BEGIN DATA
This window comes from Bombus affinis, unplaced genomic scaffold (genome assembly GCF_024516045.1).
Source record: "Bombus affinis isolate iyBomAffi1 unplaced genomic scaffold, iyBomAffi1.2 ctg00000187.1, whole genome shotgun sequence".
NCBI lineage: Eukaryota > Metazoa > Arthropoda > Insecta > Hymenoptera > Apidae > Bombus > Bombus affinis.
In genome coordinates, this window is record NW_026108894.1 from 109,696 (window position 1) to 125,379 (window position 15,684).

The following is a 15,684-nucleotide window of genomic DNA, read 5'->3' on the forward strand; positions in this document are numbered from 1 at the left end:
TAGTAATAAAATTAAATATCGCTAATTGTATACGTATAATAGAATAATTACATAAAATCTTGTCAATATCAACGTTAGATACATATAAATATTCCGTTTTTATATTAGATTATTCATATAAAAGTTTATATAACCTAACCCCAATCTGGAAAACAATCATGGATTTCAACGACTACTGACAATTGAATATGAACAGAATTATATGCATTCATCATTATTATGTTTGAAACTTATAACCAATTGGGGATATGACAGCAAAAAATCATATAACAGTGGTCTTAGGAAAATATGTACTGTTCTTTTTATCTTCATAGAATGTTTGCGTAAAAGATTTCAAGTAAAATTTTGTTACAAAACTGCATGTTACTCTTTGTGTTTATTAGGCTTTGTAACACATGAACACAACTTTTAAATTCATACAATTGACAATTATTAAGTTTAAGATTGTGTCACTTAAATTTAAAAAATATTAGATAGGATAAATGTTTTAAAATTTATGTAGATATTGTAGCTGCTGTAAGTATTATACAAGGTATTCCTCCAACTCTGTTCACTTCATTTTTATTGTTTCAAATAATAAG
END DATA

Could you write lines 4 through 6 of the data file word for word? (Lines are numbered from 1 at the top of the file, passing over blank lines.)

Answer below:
In genome coordinates, this window is record NW_026108894.1 from 109,696 (window position 1) to 125,379 (window position 15,684).

The following is a 15,684-nucleotide window of genomic DNA, read 5'->3' on the forward strand; positions in this document are numbered from 1 at the left end:
TAGTAATAAAATTAAATATCGCTAATTGTATACGTATAATAGAATAATTACATAAAATCTTGTCAATATCAACGTTAGATACATATAAATATTCCGTTTTTATATTAGATTATTCATATAAAAGTTTATATAACCTAACCCCAATCTGGAAAACAATCATGGATTTCAACGACTACTGACAATTGAATATGAACAGAATTATATGCATTCATCATTATTATGTTTGAAACTTATAACCAATTGGGGATATGACAGCAAAAAATCATATAACAGTGGTCTTAGGAAAATATGTACTGTTCTTTTTATCTTCATAGAATGTTTGCGTAAAAGATTTCAAGTAAAATTTTGTTACAAAACTGCATGTTACTCTTTGTGTTTATTAGGCTTTGTAACACATGAACACAACTTTTAAATTCATACAATTGACAATTATTAAGTTTAAGATTGTGTCACTTAAATTTAAAAAATATTAGATAGGATAAATGTTTTAAAATTTATGTAGATATTGTAGCTGCTGTAAGTATTATACAAGGTATTCCTCCAACTCTGTTCACTTCATTTTTATTGTTTCAAATAATAAG